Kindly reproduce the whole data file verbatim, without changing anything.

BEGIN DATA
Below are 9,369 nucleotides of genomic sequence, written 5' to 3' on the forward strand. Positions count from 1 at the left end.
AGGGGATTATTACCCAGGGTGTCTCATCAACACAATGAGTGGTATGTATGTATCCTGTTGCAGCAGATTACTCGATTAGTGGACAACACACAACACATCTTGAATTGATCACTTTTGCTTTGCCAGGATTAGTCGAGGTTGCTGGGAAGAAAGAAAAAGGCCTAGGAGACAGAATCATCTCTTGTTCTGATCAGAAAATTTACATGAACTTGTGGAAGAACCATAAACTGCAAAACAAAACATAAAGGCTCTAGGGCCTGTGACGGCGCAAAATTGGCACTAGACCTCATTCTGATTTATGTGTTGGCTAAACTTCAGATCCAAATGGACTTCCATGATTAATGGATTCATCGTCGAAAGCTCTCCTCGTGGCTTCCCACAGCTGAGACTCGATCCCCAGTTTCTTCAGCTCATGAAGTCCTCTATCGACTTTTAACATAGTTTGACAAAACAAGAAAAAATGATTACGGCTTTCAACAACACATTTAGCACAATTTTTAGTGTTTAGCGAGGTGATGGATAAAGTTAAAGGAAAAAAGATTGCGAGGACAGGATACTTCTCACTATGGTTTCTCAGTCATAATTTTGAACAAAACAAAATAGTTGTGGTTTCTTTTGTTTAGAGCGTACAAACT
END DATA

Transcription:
Below are 9,369 nucleotides of genomic sequence, written 5' to 3' on the forward strand. Positions count from 1 at the left end.
AGGGGATTATTACCCAGGGTGTCTCATCAACACAATGAGTGGTATGTATGTATCCTGTTGCAGCAGATTACTCGATTAGTGGACAACACACAACACATCTTGAATTGATCACTTTTGCTTTGCCAGGATTAGTCGAGGTTGCTGGGAAGAAAGAAAAAGGCCTAGGAGACAGAATCATCTCTTGTTCTGATCAGAAAATTTACATGAACTTGTGGAAGAACCATAAACTGCAAAACAAAACATAAAGGCTCTAGGGCCTGTGACGGCGCAAAATTGGCACTAGACCTCATTCTGATTTATGTGTTGGCTAAACTTCAGATCCAAATGGACTTCCATGATTAATGGATTCATCGTCGAAAGCTCTCCTCGTGGCTTCCCACAGCTGAGACTCGATCCCCAGTTTCTTCAGCTCATGAAGTCCTCTATCGACTTTTAACATAGTTTGACAAAACAAGAAAAAATGATTACGGCTTTCAACAACACATTTAGCACAATTTTTAGTGTTTAGCGAGGTGATGGATAAAGTTAAAGGAAAAAAGATTGCGAGGACAGGATACTTCTCACTATGGTTTCTCAGTCATAATTTTGAACAAAACAAAATAGTTGTGGTTTCTTTTGTTTAGAGCGTACAAACT